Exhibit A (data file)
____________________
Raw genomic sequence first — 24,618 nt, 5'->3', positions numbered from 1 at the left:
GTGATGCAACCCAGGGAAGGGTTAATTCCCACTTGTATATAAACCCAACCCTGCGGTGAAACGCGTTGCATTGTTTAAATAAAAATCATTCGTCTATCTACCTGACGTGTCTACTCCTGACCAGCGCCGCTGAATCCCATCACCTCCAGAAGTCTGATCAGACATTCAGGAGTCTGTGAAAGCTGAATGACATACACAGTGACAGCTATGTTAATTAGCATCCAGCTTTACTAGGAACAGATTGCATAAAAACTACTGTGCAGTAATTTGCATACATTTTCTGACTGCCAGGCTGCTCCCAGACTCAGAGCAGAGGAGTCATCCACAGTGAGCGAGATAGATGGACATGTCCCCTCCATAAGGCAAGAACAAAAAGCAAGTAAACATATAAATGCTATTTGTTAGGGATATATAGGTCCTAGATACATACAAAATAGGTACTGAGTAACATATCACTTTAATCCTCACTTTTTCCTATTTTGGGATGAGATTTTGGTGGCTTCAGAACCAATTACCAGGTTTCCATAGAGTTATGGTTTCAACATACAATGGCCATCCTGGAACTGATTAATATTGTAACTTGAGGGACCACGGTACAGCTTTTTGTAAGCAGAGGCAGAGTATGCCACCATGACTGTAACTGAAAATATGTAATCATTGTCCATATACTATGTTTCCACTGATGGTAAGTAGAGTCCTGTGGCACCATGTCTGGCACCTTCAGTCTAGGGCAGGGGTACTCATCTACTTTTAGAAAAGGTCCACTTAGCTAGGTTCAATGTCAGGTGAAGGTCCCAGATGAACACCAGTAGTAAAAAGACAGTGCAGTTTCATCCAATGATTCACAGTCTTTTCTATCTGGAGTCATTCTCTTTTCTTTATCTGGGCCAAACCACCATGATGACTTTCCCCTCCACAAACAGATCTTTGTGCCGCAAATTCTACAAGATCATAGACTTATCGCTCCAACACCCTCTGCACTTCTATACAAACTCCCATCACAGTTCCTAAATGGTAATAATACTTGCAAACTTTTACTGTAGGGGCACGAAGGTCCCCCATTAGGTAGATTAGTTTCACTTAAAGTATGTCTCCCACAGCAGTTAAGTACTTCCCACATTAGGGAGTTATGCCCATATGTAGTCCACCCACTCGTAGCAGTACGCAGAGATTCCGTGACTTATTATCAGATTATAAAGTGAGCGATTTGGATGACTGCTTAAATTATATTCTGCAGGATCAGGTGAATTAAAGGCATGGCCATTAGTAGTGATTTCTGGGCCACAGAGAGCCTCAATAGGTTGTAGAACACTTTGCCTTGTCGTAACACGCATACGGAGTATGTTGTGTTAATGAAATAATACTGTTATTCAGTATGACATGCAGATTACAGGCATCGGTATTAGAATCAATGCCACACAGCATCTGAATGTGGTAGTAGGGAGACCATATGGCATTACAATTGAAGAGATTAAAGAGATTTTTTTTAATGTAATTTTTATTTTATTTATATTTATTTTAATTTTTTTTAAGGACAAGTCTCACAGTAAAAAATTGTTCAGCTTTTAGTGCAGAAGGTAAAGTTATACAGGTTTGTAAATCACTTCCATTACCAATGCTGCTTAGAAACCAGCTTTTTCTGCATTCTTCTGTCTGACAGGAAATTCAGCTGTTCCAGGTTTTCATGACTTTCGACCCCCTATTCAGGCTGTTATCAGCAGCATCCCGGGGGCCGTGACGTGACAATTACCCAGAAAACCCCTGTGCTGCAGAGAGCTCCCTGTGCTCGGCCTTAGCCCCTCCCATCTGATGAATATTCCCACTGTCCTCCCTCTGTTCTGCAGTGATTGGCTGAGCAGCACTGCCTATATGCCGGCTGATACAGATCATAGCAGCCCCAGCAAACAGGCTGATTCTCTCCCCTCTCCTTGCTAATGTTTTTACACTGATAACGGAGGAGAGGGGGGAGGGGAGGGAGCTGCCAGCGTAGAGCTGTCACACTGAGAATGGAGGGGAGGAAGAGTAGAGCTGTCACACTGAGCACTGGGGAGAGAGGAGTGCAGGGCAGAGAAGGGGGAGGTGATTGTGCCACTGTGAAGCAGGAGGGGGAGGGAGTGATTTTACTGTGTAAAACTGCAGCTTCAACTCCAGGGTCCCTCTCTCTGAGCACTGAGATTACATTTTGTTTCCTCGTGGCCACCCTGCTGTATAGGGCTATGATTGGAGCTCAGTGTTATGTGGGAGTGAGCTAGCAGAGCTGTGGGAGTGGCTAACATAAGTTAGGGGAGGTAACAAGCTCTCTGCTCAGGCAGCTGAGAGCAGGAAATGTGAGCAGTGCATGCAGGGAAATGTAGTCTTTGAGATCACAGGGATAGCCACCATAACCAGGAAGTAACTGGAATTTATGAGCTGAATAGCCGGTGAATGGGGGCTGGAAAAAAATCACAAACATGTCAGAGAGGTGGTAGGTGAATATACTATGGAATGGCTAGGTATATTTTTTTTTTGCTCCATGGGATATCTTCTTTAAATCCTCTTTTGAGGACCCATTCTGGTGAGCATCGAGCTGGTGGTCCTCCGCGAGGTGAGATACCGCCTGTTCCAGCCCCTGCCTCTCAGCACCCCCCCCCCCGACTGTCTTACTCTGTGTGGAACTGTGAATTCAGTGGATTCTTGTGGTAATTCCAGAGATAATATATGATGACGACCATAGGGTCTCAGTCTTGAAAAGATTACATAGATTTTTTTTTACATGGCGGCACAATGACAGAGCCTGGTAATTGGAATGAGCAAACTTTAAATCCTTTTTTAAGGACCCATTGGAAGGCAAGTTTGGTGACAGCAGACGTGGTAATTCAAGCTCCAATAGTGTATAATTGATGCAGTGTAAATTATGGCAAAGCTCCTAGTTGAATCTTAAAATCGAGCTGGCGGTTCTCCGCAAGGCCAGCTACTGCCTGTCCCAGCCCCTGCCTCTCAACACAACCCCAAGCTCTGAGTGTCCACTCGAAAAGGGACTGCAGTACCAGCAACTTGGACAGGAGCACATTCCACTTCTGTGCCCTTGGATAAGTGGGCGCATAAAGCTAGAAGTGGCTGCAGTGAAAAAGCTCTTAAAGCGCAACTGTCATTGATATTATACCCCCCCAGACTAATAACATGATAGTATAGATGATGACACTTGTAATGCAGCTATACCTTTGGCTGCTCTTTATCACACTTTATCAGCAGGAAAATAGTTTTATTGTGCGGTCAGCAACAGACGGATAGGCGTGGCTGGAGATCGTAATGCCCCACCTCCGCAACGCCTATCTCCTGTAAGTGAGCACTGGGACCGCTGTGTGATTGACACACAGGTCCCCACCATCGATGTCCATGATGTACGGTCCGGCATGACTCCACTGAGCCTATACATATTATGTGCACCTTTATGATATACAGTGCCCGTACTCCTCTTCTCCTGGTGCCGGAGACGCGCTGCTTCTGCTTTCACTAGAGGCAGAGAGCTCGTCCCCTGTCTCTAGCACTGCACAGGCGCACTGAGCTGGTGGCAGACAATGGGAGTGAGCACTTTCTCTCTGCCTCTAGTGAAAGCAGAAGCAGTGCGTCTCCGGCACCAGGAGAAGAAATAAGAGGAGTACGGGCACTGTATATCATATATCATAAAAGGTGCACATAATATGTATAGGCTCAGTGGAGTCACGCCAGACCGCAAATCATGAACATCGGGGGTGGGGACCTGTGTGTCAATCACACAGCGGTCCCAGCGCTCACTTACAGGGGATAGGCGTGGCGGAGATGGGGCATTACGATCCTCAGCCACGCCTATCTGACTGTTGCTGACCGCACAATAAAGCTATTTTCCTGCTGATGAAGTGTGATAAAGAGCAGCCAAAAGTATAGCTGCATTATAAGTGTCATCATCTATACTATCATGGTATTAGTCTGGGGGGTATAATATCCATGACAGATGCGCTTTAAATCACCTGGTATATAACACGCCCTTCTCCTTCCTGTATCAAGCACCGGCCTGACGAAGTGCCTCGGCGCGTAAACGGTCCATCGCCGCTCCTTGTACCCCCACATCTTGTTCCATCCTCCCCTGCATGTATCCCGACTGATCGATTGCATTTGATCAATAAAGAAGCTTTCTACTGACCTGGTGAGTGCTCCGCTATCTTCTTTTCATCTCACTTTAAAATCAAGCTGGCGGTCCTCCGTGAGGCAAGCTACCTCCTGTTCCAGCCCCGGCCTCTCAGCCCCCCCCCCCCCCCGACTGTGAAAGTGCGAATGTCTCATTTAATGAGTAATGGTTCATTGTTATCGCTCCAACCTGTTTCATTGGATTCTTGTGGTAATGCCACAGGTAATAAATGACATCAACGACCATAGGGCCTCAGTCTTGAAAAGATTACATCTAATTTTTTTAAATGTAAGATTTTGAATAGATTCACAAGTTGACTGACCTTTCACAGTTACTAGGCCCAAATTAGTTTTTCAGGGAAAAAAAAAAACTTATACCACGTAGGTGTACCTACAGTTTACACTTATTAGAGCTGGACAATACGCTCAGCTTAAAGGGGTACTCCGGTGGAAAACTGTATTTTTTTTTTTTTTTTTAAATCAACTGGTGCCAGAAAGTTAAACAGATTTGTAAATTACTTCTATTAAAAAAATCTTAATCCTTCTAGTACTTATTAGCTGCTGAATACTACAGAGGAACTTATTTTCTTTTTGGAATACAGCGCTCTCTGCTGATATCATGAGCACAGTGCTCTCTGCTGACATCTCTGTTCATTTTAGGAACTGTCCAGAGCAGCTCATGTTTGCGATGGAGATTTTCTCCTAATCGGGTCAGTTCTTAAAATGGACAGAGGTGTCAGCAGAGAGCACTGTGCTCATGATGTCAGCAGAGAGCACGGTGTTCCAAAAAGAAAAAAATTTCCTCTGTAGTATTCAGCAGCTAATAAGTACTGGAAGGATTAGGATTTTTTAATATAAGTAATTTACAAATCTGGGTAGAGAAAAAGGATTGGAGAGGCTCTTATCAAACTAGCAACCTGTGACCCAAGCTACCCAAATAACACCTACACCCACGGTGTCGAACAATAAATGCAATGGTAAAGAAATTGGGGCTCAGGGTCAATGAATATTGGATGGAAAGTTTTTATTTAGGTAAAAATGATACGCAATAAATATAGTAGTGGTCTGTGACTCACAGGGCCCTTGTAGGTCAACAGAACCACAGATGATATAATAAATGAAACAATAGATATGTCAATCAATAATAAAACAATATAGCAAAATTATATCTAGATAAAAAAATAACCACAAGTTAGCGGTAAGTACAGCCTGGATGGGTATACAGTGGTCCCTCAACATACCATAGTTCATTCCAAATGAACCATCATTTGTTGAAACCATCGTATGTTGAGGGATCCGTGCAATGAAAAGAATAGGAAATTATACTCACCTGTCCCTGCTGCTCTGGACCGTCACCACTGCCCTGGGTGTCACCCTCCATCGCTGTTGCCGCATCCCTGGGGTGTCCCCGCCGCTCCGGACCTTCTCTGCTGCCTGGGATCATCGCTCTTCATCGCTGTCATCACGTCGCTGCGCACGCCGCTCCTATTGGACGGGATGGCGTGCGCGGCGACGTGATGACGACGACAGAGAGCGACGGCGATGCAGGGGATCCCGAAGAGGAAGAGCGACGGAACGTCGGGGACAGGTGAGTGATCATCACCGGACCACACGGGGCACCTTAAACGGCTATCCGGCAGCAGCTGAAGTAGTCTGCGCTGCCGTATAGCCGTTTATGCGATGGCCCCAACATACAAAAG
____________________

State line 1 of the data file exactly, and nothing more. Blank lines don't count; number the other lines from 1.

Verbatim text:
Raw genomic sequence first — 24,618 nt, 5'->3', positions numbered from 1 at the left: